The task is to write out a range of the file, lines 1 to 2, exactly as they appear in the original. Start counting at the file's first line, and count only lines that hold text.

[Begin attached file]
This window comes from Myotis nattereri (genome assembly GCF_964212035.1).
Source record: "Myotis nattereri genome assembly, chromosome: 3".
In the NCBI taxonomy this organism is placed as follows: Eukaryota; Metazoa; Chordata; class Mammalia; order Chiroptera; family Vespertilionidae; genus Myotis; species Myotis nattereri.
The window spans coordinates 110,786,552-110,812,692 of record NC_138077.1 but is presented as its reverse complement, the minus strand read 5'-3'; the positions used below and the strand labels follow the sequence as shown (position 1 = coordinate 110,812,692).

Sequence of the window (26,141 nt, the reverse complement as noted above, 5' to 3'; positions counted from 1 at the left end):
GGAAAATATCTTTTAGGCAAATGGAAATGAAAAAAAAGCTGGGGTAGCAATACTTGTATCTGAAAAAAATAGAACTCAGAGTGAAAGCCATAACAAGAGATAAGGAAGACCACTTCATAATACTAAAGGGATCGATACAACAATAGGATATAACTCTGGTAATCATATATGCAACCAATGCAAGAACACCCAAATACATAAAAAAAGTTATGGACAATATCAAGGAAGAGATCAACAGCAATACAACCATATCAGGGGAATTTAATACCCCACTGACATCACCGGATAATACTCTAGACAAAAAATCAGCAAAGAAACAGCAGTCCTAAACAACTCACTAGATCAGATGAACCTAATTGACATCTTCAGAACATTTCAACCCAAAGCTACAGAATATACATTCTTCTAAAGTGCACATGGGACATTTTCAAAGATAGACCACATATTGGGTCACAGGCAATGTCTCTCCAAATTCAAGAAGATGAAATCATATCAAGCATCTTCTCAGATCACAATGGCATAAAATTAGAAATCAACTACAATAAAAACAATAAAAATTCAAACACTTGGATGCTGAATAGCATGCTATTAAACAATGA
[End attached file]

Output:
This window comes from Myotis nattereri (genome assembly GCF_964212035.1).
Source record: "Myotis nattereri genome assembly, chromosome: 3".